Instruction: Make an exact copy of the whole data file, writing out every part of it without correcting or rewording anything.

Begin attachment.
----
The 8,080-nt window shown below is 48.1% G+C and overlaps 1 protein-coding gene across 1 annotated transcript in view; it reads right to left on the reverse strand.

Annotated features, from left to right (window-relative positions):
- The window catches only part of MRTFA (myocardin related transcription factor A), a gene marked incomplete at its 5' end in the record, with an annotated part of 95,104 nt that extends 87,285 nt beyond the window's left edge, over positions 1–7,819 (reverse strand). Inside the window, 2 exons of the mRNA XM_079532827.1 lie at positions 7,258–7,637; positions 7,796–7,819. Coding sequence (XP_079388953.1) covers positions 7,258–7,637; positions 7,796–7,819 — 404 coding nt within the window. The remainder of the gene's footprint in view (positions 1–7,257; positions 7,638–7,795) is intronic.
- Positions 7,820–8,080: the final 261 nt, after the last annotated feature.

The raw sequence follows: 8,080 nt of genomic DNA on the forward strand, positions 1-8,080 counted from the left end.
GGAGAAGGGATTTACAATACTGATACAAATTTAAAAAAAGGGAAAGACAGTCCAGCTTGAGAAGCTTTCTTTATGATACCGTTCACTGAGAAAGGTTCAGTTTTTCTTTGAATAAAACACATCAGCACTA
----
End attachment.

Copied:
The 8,080-nt window shown below is 48.1% G+C and overlaps 1 protein-coding gene across 1 annotated transcript in view; it reads right to left on the reverse strand.

Annotated features, from left to right (window-relative positions):
- The window catches only part of MRTFA (myocardin related transcription factor A), a gene marked incomplete at its 5' end in the record, with an annotated part of 95,104 nt that extends 87,285 nt beyond the window's left edge, over positions 1–7,819 (reverse strand). Inside the window, 2 exons of the mRNA XM_079532827.1 lie at positions 7,258–7,637; positions 7,796–7,819. Coding sequence (XP_079388953.1) covers positions 7,258–7,637; positions 7,796–7,819 — 404 coding nt within the window. The remainder of the gene's footprint in view (positions 1–7,257; positions 7,638–7,795) is intronic.
- Positions 7,820–8,080: the final 261 nt, after the last annotated feature.

The raw sequence follows: 8,080 nt of genomic DNA on the forward strand, positions 1-8,080 counted from the left end.
GGAGAAGGGATTTACAATACTGATACAAATTTAAAAAAAGGGAAAGACAGTCCAGCTTGAGAAGCTTTCTTTATGATACCGTTCACTGAGAAAGGTTCAGTTTTTCTTTGAATAAAACACATCAGCACTA